Whilst the notion of researcher development is becoming increasingly popular, it is a very narrow way of defining the emergence of researcher experience. Any researcher needs to locate their work within their disciplinary specialism, expanding and deepening their knowledge and its application, considering how their ever-expanding understanding might feed into new perspectives and projects. For many, even a focus on the immediate disciplinary context will not be enough as they begin to move into interdisciplinary work or assimilate ideas and knowledge form other disciplines into their own. As an educationalist I have found the organisational sciences far more stimulating and useful than much of the education literature on leadership and management. Hence, research literacy needs to include a disciplinary perspective.
Disciplinary specialisms are also heavily associated with the understanding and application of research methods. The nature of acceptable evidence varies between disciplines and as a result impacts on value judgements of what constitutes a robust methodological approach, underpinned by core philosophical questions and debates. A continued engagement with research methods is essential to any researcher, but needs to be understood in relation to the other elements of research literacy.
As experience in research is developed, some argue the need for a focus on study and transferable skills. I have included this here but am ambivalent. What are transferable skills, and do they really exist? If ‘presentation skills’ are a transferable skill, are they really transferable into any context, or are they in large part contextually developed within the individual’s research area? I would perhaps argue that there is a ‘distance decay effect’, with transferability into cognate disciplines being relatively easy, but becoming progressively more difficult as the academic and cultural traditions of disciplines diverge.
Perhaps more important than transferable skills is a focus on the development of critical reading and writing within a discipline as an individual develops their understanding and practice of research. Both reading, and writing are critical aspects of research work which require long periods of time to begin to feel comfortable with, and as with the wider notion of research literacy, will rarely become fully fluent, particularly where new approaches, genres and audiences are sought.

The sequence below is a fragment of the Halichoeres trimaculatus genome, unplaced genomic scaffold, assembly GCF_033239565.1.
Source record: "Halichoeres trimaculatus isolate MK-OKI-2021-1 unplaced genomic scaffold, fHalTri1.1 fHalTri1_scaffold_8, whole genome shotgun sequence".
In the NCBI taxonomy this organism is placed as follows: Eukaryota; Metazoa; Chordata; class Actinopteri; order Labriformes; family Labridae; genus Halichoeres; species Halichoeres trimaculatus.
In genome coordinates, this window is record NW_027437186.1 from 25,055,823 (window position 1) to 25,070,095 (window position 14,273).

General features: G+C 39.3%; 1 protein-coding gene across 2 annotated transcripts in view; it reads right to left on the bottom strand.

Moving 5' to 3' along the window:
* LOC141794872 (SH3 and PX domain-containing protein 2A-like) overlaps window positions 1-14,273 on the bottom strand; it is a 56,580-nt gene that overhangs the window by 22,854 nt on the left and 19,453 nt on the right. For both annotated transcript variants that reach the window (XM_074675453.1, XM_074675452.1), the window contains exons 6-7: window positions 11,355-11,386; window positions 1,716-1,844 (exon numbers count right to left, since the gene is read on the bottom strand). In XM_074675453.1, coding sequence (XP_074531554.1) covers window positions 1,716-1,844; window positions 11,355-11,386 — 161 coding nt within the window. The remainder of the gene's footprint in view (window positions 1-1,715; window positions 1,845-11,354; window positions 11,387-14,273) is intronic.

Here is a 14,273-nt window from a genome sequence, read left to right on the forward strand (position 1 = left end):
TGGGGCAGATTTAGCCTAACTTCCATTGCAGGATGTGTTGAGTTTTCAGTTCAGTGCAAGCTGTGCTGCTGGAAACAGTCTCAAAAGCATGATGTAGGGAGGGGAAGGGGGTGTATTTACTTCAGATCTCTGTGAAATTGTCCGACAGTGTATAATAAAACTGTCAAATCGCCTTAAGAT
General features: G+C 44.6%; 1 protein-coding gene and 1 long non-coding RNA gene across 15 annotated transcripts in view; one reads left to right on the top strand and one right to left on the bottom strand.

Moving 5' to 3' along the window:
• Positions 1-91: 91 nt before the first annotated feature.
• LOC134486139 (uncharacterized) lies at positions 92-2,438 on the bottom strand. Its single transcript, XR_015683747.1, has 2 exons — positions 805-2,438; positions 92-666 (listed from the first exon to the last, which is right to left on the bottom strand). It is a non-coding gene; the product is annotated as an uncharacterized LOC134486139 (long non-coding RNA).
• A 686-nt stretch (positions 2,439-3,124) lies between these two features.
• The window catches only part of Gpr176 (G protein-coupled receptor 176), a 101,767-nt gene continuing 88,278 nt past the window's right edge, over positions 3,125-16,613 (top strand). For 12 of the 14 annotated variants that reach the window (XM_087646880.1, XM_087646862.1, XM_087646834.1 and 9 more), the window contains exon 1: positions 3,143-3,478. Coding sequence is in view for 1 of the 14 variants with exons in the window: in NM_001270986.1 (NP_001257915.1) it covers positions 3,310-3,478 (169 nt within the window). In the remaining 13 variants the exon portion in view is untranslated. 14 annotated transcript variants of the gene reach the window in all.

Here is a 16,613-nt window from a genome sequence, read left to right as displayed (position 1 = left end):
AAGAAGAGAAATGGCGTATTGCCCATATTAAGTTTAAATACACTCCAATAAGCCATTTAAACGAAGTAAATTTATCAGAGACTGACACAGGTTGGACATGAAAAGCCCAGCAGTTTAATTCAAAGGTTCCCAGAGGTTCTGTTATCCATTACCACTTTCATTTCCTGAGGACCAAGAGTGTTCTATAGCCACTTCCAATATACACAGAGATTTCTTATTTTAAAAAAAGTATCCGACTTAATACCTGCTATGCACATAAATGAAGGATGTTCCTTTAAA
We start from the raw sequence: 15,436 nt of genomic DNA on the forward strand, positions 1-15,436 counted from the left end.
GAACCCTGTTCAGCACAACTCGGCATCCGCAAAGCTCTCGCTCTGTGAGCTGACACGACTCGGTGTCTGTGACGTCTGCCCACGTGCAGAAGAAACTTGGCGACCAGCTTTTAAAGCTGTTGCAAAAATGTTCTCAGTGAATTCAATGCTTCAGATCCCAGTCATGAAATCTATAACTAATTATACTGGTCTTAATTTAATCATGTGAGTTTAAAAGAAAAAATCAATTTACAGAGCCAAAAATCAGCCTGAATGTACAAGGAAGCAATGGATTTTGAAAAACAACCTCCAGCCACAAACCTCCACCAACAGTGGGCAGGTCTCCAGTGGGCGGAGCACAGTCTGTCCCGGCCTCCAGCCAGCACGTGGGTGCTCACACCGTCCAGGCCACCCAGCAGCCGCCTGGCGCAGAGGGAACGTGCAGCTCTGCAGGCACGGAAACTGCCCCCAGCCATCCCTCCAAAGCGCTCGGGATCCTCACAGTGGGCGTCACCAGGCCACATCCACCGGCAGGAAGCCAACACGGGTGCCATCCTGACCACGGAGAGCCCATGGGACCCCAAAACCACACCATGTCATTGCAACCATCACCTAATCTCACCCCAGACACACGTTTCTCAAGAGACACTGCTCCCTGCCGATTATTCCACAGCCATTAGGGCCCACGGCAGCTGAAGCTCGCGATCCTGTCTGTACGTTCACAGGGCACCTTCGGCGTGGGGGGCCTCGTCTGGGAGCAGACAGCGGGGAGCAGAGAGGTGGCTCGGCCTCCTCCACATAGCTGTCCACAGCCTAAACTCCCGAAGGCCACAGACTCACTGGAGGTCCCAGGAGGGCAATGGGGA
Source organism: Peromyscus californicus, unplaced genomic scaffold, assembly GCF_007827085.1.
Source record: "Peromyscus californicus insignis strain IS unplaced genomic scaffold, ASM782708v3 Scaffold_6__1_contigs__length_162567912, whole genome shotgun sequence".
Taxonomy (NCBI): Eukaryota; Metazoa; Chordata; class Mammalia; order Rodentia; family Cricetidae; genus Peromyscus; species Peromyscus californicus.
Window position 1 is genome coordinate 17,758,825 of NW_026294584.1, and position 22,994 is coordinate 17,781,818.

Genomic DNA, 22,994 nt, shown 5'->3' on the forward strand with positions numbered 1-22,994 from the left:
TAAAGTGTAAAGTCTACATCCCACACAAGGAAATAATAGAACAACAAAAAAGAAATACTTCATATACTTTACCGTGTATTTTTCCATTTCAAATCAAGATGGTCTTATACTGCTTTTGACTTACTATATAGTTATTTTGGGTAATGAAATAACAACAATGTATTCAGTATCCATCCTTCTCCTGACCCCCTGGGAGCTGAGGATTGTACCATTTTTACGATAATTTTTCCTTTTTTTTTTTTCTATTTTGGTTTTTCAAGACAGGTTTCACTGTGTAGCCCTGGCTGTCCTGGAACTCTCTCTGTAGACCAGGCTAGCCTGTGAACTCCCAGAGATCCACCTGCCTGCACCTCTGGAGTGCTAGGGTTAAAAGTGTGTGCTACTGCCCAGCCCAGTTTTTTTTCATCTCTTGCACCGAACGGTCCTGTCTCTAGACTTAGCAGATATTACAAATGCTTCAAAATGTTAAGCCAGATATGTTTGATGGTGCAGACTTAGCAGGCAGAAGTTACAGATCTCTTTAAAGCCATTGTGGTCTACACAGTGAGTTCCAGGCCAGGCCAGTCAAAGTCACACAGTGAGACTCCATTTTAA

The final aspect identified is that of academic cultures. This is made up of the wider contexts in which research sits. The relationship of research with the wider academic endeavour is considered here. How do other responsibilities, such as teaching, fit together with the desire to develop research, often in an increasingly time-poor environment? Which conferences are the best to attend? Which journals are the best for certain research foci? What will funders fund and why? What are the political dynamics within the department, the organisation, the field? This is the wider interface between the researcher and the academic world in which they are working.
I see all of these strands intertwining and emerging together, the complex interplay of the work of the becoming researcher. But this means the world of tick-boxing, career planners, etc can lead to a hyper-reductive view of research. In contrast a research literacy framework gives a loose view which serves as an aide memoire, a touchstone for a continued debate and reflection on an individual’s needs and interests at any particular point in time as they continue to add to their understanding and practice over the course of a career. Perhaps the most interesting insight here is that the journey will never have an endpoint, but the fun is in constantly trying to get closer to the unobtainable!